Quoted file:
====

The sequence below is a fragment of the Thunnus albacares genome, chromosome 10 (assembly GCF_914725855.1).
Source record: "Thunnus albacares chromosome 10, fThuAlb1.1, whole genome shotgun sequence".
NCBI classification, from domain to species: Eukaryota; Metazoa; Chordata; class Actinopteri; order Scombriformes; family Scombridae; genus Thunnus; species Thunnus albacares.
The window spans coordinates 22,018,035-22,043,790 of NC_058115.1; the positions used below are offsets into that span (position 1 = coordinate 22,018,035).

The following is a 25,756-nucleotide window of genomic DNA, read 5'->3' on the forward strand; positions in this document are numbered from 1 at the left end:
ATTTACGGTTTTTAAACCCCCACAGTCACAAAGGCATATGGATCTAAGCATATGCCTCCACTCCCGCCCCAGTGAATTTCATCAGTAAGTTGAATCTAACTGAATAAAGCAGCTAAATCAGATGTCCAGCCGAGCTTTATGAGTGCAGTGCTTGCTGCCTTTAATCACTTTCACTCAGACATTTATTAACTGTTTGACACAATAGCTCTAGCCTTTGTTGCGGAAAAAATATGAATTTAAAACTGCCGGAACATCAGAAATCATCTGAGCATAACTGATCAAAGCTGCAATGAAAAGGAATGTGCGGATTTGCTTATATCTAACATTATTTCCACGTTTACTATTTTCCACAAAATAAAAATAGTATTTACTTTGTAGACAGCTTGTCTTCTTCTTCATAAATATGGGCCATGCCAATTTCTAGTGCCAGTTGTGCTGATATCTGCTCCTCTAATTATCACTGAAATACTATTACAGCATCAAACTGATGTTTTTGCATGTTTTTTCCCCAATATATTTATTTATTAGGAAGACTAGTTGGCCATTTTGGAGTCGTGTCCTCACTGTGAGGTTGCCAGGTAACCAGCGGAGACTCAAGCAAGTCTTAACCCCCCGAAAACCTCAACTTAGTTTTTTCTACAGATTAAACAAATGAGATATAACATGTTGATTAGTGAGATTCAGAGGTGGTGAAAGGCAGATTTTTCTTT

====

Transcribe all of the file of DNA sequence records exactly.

The sequence below is a fragment of the Thunnus albacares genome, chromosome 10 (assembly GCF_914725855.1).
Source record: "Thunnus albacares chromosome 10, fThuAlb1.1, whole genome shotgun sequence".
NCBI classification, from domain to species: Eukaryota; Metazoa; Chordata; class Actinopteri; order Scombriformes; family Scombridae; genus Thunnus; species Thunnus albacares.
The window spans coordinates 22,018,035-22,043,790 of NC_058115.1; the positions used below are offsets into that span (position 1 = coordinate 22,018,035).

The following is a 25,756-nucleotide window of genomic DNA, read 5'->3' on the forward strand; positions in this document are numbered from 1 at the left end:
ATTTACGGTTTTTAAACCCCCACAGTCACAAAGGCATATGGATCTAAGCATATGCCTCCACTCCCGCCCCAGTGAATTTCATCAGTAAGTTGAATCTAACTGAATAAAGCAGCTAAATCAGATGTCCAGCCGAGCTTTATGAGTGCAGTGCTTGCTGCCTTTAATCACTTTCACTCAGACATTTATTAACTGTTTGACACAATAGCTCTAGCCTTTGTTGCGGAAAAAATATGAATTTAAAACTGCCGGAACATCAGAAATCATCTGAGCATAACTGATCAAAGCTGCAATGAAAAGGAATGTGCGGATTTGCTTATATCTAACATTATTTCCACGTTTACTATTTTCCACAAAATAAAAATAGTATTTACTTTGTAGACAGCTTGTCTTCTTCTTCATAAATATGGGCCATGCCAATTTCTAGTGCCAGTTGTGCTGATATCTGCTCCTCTAATTATCACTGAAATACTATTACAGCATCAAACTGATGTTTTTGCATGTTTTTTCCCCAATATATTTATTTATTAGGAAGACTAGTTGGCCATTTTGGAGTCGTGTCCTCACTGTGAGGTTGCCAGGTAACCAGCGGAGACTCAAGCAAGTCTTAACCCCCCGAAAACCTCAACTTAGTTTTTTCTACAGATTAAACAAATGAGATATAACATGTTGATTAGTGAGATTCAGAGGTGGTGAAAGGCAGATTTTTCTTT